A PUB has been stripped of its outdoor licence after complaints about football fans singing ‘pro-IRA’ songs.

Customers at O’Connors Irish Bar in St James’ Street were filmed singing ‘Sean South of Garryowen’ by a neighbour.

Chantel Ng reported the pub to Renfrewshire Council’s Licensing Board after customers were regularly spilling out of the backdoor and making excessive noise in a makeshift beer garden.

The woman has been fighting for the back court area of the pub and flats to be restored as a drying green, rather than an area for football fans to congregate on matchdays.

On one occasion on May 6, she was the subject of racial abuse as one middle-aged man in a Celtic top could be seen calling her a “f***ing stupid cow” and asking “excuse me, have you got a visa?”

Another man was spotted climbing a wall up to her flat window and waving, which Ms Ng said she found “intimidating”.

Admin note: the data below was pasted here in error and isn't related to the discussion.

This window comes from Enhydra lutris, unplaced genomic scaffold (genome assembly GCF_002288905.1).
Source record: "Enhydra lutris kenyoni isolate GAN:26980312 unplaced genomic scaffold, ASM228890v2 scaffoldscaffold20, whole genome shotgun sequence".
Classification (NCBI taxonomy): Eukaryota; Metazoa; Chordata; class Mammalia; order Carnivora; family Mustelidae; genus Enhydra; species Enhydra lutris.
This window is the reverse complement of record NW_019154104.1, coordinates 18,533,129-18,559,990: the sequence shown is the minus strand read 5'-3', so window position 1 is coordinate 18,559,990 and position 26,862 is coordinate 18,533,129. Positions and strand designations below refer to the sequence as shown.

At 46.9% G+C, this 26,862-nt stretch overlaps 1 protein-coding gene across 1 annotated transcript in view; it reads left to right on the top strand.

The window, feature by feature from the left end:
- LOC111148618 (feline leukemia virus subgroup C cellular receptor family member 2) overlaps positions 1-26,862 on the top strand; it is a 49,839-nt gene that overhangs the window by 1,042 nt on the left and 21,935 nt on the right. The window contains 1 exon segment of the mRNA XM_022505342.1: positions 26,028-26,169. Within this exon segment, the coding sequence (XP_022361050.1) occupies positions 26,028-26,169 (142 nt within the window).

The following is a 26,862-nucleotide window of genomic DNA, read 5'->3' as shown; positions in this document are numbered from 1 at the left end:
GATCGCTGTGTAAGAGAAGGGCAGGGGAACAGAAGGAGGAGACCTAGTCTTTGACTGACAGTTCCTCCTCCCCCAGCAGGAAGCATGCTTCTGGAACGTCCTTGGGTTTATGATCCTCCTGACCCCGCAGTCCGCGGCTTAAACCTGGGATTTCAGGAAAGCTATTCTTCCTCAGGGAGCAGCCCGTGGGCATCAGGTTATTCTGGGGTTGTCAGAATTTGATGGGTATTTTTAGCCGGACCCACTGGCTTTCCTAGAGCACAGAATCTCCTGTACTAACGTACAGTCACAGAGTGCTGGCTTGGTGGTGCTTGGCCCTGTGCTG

The board met to review footage from Ms Ng’s mobile phone, which had been recorded on several occasions between March and May of this year.

John Armit, representing licence holder, Sharon O’Connor, claimed Ms Ng had acted in a provocative manner by filming the customers.

He said: “Ms Ng was well aware there was a pub on the ground floor when she acquired the flat.

“I can tell you the couple who were indulging in racist language, they have been barred.

“Bad behaviour at certain points has been a result of provocation from Ms Ng. Whether it’s illegal or not, it (being filmed) is creepy.

“When they weren’t being provoked, they were getting on with their business, chanting, drinking and playing dominoes.”

Councillor Kevin Montgomery asked Ms O’Connor’s representation: “Do you accept there’s a potential risk to public order of singing pro-IRA songs?”

However, Mr Armitt played down the prospect of the song Sean South of Garryowen being provocative.

He said: “When I was in Northern Ireland I sang Sean South and I sang the Sash. I sang songs on both sides. That was in ’68, before the troubles.”

When asked for input on the potentially sectarian nature of the song, a representative from Police Scotland said: “In my mind that could be seen as offensive to members of the public.”